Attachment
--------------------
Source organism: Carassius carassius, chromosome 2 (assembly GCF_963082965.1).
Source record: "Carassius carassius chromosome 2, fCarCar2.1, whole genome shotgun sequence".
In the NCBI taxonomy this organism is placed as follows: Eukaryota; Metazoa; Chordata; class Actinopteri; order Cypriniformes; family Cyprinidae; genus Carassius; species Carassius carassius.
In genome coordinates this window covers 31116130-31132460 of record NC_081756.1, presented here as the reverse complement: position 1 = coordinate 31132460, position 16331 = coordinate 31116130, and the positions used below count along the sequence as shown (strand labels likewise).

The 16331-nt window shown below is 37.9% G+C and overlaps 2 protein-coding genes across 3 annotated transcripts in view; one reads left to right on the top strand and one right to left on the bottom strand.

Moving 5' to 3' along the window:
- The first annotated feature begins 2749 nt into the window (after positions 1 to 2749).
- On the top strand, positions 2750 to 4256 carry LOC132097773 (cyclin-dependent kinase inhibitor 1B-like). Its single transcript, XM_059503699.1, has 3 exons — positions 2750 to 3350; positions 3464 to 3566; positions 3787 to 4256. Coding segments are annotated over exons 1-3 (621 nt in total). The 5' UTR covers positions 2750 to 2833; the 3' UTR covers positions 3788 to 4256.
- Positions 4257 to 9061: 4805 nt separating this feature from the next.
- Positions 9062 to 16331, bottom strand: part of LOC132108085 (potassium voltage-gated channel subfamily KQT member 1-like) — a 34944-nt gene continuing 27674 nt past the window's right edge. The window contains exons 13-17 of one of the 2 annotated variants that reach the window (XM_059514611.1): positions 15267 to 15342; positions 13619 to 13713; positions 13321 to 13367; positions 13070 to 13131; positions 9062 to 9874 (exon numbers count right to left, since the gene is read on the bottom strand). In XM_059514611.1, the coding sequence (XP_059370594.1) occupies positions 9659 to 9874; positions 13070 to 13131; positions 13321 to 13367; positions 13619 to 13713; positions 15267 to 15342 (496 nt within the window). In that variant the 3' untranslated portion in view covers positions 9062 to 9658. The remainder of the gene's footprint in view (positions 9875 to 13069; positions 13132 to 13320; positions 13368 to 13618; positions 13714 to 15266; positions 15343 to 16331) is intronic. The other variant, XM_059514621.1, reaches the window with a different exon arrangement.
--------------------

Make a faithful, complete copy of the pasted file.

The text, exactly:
Source organism: Carassius carassius, chromosome 2 (assembly GCF_963082965.1).
Source record: "Carassius carassius chromosome 2, fCarCar2.1, whole genome shotgun sequence".
In the NCBI taxonomy this organism is placed as follows: Eukaryota; Metazoa; Chordata; class Actinopteri; order Cypriniformes; family Cyprinidae; genus Carassius; species Carassius carassius.
In genome coordinates this window covers 31116130-31132460 of record NC_081756.1, presented here as the reverse complement: position 1 = coordinate 31132460, position 16331 = coordinate 31116130, and the positions used below count along the sequence as shown (strand labels likewise).

The 16331-nt window shown below is 37.9% G+C and overlaps 2 protein-coding genes across 3 annotated transcripts in view; one reads left to right on the top strand and one right to left on the bottom strand.

Moving 5' to 3' along the window:
- The first annotated feature begins 2749 nt into the window (after positions 1 to 2749).
- On the top strand, positions 2750 to 4256 carry LOC132097773 (cyclin-dependent kinase inhibitor 1B-like). Its single transcript, XM_059503699.1, has 3 exons — positions 2750 to 3350; positions 3464 to 3566; positions 3787 to 4256. Coding segments are annotated over exons 1-3 (621 nt in total). The 5' UTR covers positions 2750 to 2833; the 3' UTR covers positions 3788 to 4256.
- Positions 4257 to 9061: 4805 nt separating this feature from the next.
- Positions 9062 to 16331, bottom strand: part of LOC132108085 (potassium voltage-gated channel subfamily KQT member 1-like) — a 34944-nt gene continuing 27674 nt past the window's right edge. The window contains exons 13-17 of one of the 2 annotated variants that reach the window (XM_059514611.1): positions 15267 to 15342; positions 13619 to 13713; positions 13321 to 13367; positions 13070 to 13131; positions 9062 to 9874 (exon numbers count right to left, since the gene is read on the bottom strand). In XM_059514611.1, the coding sequence (XP_059370594.1) occupies positions 9659 to 9874; positions 13070 to 13131; positions 13321 to 13367; positions 13619 to 13713; positions 15267 to 15342 (496 nt within the window). In that variant the 3' untranslated portion in view covers positions 9062 to 9658. The remainder of the gene's footprint in view (positions 9875 to 13069; positions 13132 to 13320; positions 13368 to 13618; positions 13714 to 15266; positions 15343 to 16331) is intronic. The other variant, XM_059514621.1, reaches the window with a different exon arrangement.